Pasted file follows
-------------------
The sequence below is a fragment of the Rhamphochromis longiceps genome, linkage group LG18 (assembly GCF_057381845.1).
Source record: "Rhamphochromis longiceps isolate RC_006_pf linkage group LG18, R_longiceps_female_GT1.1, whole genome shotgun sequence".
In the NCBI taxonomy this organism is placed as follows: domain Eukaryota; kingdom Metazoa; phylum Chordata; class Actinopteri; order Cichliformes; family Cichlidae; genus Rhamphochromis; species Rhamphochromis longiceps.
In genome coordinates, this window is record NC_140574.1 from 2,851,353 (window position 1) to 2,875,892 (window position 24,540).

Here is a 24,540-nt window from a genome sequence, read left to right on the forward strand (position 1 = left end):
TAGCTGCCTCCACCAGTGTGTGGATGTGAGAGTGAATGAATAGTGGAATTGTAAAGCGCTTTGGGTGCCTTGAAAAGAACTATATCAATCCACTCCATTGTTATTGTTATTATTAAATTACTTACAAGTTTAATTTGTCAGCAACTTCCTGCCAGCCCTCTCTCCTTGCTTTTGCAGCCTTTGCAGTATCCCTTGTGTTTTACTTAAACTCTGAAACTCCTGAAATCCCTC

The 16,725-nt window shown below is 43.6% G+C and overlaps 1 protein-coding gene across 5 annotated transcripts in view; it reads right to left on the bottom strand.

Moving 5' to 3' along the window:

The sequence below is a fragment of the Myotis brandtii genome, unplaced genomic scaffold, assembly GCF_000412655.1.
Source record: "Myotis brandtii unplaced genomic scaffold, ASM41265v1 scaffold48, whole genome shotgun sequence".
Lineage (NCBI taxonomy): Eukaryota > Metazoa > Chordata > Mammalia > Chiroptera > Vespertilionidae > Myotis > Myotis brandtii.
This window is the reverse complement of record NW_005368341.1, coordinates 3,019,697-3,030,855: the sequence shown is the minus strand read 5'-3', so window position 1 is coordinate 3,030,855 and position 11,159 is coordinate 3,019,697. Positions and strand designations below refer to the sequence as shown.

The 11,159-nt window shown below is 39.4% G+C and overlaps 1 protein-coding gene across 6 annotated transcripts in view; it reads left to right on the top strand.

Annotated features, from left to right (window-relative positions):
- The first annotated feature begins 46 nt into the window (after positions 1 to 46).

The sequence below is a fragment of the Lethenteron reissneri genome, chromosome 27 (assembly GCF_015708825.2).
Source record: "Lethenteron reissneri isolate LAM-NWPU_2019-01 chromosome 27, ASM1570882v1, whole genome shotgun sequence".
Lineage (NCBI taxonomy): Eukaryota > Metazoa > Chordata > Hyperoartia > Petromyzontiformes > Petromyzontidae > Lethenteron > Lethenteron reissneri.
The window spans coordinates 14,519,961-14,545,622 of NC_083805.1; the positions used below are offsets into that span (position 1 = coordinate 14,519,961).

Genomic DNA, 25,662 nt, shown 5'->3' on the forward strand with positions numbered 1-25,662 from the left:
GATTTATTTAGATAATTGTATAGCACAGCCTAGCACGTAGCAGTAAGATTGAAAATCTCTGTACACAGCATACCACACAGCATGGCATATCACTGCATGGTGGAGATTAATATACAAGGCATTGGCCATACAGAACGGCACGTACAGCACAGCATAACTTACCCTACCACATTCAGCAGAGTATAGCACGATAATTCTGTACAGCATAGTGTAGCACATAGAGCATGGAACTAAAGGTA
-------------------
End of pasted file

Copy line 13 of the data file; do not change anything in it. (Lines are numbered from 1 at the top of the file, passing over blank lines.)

The 11,159-nt window shown below is 39.4% G+C and overlaps 1 protein-coding gene across 6 annotated transcripts in view; it reads left to right on the top strand.